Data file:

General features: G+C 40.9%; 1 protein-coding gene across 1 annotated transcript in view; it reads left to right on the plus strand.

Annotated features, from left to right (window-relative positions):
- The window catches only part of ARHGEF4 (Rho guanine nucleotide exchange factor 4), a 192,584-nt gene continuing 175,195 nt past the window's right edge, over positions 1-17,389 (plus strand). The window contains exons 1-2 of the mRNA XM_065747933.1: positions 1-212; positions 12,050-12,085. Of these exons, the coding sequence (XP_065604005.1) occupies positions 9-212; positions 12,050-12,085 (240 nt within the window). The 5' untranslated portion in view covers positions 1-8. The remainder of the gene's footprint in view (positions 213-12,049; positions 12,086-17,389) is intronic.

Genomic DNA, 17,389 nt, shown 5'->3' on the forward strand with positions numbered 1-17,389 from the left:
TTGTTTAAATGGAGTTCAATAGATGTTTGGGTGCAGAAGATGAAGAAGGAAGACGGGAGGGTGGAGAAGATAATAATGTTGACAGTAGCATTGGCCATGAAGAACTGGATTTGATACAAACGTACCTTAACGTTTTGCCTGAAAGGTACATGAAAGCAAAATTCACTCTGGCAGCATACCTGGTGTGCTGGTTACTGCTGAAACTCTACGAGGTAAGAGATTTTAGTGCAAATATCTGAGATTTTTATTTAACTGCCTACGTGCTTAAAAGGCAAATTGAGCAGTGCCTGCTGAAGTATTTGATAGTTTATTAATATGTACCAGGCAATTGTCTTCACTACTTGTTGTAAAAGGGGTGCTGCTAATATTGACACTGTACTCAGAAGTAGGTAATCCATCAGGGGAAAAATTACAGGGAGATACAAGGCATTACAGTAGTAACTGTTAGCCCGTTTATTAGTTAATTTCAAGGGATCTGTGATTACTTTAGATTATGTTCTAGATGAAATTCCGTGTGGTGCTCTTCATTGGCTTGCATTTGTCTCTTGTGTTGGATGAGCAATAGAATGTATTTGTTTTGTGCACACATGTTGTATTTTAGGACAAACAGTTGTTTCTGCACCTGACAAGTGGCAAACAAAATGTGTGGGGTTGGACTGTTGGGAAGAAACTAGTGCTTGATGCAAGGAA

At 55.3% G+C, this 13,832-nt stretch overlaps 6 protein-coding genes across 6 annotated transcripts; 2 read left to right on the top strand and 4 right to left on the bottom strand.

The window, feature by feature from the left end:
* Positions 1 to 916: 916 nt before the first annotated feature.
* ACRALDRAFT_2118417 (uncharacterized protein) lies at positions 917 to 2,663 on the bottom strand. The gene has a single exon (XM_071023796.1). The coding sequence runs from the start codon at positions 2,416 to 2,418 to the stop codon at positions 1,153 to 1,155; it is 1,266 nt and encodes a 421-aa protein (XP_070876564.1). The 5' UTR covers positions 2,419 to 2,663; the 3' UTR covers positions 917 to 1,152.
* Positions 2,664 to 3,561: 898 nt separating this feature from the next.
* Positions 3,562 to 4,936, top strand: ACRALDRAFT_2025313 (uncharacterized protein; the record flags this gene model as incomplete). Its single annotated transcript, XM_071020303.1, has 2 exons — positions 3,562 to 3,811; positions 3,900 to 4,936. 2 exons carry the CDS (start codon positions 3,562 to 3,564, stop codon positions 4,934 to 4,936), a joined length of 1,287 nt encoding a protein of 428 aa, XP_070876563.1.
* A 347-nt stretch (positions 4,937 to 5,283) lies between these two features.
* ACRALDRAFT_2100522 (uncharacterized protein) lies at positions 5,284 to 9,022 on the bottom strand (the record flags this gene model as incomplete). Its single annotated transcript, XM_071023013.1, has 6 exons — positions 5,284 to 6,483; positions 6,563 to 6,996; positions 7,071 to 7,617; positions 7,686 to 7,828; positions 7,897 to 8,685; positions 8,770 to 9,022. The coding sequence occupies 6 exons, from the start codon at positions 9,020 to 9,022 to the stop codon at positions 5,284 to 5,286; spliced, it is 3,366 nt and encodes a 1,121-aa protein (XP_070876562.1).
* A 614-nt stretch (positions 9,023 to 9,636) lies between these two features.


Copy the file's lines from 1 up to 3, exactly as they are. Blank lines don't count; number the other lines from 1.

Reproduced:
General features: G+C 40.9%; 1 protein-coding gene across 1 annotated transcript in view; it reads left to right on the plus strand.

Annotated features, from left to right (window-relative positions):
- The window catches only part of ARHGEF4 (Rho guanine nucleotide exchange factor 4), a 192,584-nt gene continuing 175,195 nt past the window's right edge, over positions 1-17,389 (plus strand). The window contains exons 1-2 of the mRNA XM_065747933.1: positions 1-212; positions 12,050-12,085. Of these exons, the coding sequence (XP_065604005.1) occupies positions 9-212; positions 12,050-12,085 (240 nt within the window). The 5' untranslated portion in view covers positions 1-8. The remainder of the gene's footprint in view (positions 213-12,049; positions 12,086-17,389) is intronic.